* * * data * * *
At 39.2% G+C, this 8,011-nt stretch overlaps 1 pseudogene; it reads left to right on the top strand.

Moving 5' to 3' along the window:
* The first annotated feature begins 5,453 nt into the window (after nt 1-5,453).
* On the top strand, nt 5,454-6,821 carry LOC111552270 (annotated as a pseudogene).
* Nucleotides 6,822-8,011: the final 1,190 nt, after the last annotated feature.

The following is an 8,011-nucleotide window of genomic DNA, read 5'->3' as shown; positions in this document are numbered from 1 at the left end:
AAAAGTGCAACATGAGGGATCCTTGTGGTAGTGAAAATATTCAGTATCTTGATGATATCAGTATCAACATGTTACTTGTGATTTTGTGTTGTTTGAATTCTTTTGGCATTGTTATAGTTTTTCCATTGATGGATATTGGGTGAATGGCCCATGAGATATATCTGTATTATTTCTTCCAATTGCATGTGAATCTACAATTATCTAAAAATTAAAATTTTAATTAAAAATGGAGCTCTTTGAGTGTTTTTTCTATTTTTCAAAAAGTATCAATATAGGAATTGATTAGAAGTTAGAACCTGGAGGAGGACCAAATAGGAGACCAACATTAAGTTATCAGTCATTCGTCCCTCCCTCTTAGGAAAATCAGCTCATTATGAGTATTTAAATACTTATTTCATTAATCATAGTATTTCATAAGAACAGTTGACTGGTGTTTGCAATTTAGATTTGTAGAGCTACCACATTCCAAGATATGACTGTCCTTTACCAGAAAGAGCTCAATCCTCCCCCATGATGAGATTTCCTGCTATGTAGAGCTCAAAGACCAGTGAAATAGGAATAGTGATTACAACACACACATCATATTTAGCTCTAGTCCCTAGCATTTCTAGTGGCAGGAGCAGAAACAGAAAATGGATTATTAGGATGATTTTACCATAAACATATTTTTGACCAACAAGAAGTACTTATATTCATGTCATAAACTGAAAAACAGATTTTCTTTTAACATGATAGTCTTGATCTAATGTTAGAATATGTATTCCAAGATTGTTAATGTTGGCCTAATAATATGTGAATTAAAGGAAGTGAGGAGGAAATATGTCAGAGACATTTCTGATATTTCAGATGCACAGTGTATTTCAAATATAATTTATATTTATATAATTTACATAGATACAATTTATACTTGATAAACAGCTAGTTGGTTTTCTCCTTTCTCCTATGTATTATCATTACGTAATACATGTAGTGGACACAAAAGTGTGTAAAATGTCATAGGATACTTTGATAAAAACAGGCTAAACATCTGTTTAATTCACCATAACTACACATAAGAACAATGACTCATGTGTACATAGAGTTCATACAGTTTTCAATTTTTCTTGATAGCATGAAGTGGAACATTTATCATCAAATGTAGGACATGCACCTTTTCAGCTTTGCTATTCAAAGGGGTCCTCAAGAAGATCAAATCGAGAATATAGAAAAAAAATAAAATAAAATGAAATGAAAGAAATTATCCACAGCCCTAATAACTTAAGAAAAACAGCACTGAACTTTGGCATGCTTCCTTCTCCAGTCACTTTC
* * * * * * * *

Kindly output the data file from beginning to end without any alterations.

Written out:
At 39.2% G+C, this 8,011-nt stretch overlaps 1 pseudogene; it reads left to right on the top strand.

Moving 5' to 3' along the window:
* The first annotated feature begins 5,453 nt into the window (after nt 1-5,453).
* On the top strand, nt 5,454-6,821 carry LOC111552270 (annotated as a pseudogene).
* Nucleotides 6,822-8,011: the final 1,190 nt, after the last annotated feature.

The following is an 8,011-nucleotide window of genomic DNA, read 5'->3' as shown; positions in this document are numbered from 1 at the left end:
AAAAGTGCAACATGAGGGATCCTTGTGGTAGTGAAAATATTCAGTATCTTGATGATATCAGTATCAACATGTTACTTGTGATTTTGTGTTGTTTGAATTCTTTTGGCATTGTTATAGTTTTTCCATTGATGGATATTGGGTGAATGGCCCATGAGATATATCTGTATTATTTCTTCCAATTGCATGTGAATCTACAATTATCTAAAAATTAAAATTTTAATTAAAAATGGAGCTCTTTGAGTGTTTTTTCTATTTTTCAAAAAGTATCAATATAGGAATTGATTAGAAGTTAGAACCTGGAGGAGGACCAAATAGGAGACCAACATTAAGTTATCAGTCATTCGTCCCTCCCTCTTAGGAAAATCAGCTCATTATGAGTATTTAAATACTTATTTCATTAATCATAGTATTTCATAAGAACAGTTGACTGGTGTTTGCAATTTAGATTTGTAGAGCTACCACATTCCAAGATATGACTGTCCTTTACCAGAAAGAGCTCAATCCTCCCCCATGATGAGATTTCCTGCTATGTAGAGCTCAAAGACCAGTGAAATAGGAATAGTGATTACAACACACACATCATATTTAGCTCTAGTCCCTAGCATTTCTAGTGGCAGGAGCAGAAACAGAAAATGGATTATTAGGATGATTTTACCATAAACATATTTTTGACCAACAAGAAGTACTTATATTCATGTCATAAACTGAAAAACAGATTTTCTTTTAACATGATAGTCTTGATCTAATGTTAGAATATGTATTCCAAGATTGTTAATGTTGGCCTAATAATATGTGAATTAAAGGAAGTGAGGAGGAAATATGTCAGAGACATTTCTGATATTTCAGATGCACAGTGTATTTCAAATATAATTTATATTTATATAATTTACATAGATACAATTTATACTTGATAAACAGCTAGTTGGTTTTCTCCTTTCTCCTATGTATTATCATTACGTAATACATGTAGTGGACACAAAAGTGTGTAAAATGTCATAGGATACTTTGATAAAAACAGGCTAAACATCTGTTTAATTCACCATAACTACACATAAGAACAATGACTCATGTGTACATAGAGTTCATACAGTTTTCAATTTTTCTTGATAGCATGAAGTGGAACATTTATCATCAAATGTAGGACATGCACCTTTTCAGCTTTGCTATTCAAAGGGGTCCTCAAGAAGATCAAATCGAGAATATAGAAAAAAAATAAAATAAAATGAAATGAAAGAAATTATCCACAGCCCTAATAACTTAAGAAAAACAGCACTGAACTTTGGCATGCTTCCTTCTCCAGTCACTTTC